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The Miniature Fairy Houses In Her Garden Only Look Like Weeks Of Complicated Work. But She Has A Clever Method Of Keeping The Stones Together
The arrival of spring may happen early or late in the year. But either way, now is the perfect time to start planning and prepping for being outdoors way more often.
Whether you use your garden for growing edible fruits and veggies, or if you keep it clean with just a simple lawn and a few choice flowers, every yard can use just a dash of magical whimsy in the form of a beautiful stone fairy house.
Marthe of The Fairy Garden has always loved the little stone homes. They remind her of her home along Lake Erie in Canada. The inviting homes always look so complicated to make however, so when she finally devised this easy way of building her own fairy home, she was delighted!
First, Marthe gathers buckets of beach pebbles. You can also use crushed stone that’s used for gravel roads and driveways.
At home, Marthe uses a plastic berry box to sift through some of the smaller stones. She simple dumps handfuls of the pebbles into the box and gives it a little shake, letting the small stones fall out of the holes.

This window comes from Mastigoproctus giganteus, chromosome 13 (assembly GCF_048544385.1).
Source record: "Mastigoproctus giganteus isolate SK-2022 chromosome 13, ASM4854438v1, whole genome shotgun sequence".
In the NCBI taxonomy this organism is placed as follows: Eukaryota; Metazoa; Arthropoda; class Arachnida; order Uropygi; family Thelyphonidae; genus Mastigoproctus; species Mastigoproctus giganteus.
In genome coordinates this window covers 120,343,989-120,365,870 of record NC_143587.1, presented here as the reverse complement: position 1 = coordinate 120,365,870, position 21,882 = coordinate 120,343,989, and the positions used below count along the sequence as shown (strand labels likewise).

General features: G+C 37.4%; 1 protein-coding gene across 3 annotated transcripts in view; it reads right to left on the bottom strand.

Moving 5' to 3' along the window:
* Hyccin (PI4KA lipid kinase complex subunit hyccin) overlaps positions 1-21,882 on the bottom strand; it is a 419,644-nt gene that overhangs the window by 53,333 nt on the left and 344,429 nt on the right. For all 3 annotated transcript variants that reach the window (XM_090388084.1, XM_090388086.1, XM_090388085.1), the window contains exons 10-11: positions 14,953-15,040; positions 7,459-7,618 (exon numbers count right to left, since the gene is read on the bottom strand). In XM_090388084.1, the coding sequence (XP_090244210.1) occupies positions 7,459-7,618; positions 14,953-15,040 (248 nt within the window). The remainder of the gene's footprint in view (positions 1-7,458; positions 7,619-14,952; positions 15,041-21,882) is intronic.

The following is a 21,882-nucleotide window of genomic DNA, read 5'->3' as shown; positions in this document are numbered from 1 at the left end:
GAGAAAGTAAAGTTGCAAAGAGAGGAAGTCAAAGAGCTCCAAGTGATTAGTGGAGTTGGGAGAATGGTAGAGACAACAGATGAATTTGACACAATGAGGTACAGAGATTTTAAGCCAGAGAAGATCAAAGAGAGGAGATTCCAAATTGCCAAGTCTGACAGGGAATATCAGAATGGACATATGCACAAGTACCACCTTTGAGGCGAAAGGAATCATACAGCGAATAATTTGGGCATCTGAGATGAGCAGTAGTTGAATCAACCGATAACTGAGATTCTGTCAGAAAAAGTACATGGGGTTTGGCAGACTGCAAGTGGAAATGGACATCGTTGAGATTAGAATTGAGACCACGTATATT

She also removes ones that are bigger than ¼”. Then she puts them in a mesh laundry bag and gives it a good shaking outside to remove any sand and loose dirt.
Marthe uses wood glue for this project. Squeeze some inside a Ziploc bag and spread it around until it makes a square about 4x4”. Then drop some stones into the bag, covering up the glue. Pat them down, and do a little adjusting if needed.
Crushed stone may take a little more work, and tweezers can help place tiny stones to fill in the small spaces. Make several of these squares and wait about an hour and a half.
The glue will adhere the stones to each other much faster than it will dry the stones to the soft plastic of the bag. Try lifting a stone by the corner. If it lifts off the plastic without separating from the other stones, it is ready.
For the fairy house, Marthe used a plastic juice bottle and plastic salad bowl. Take the stone squares and apply them to the house form.
Make sure to cut out any windows and doors before applying the stones. The wood glue should still be pliable enough to adhere to the curve of a bottle.
Marthe finished up applying bigger stones to the roof, and added a couple coats of varnish to help it weather the outdoors. With bits of artificial moss, the home looks inviting to anyone who might pass by!
See more here.
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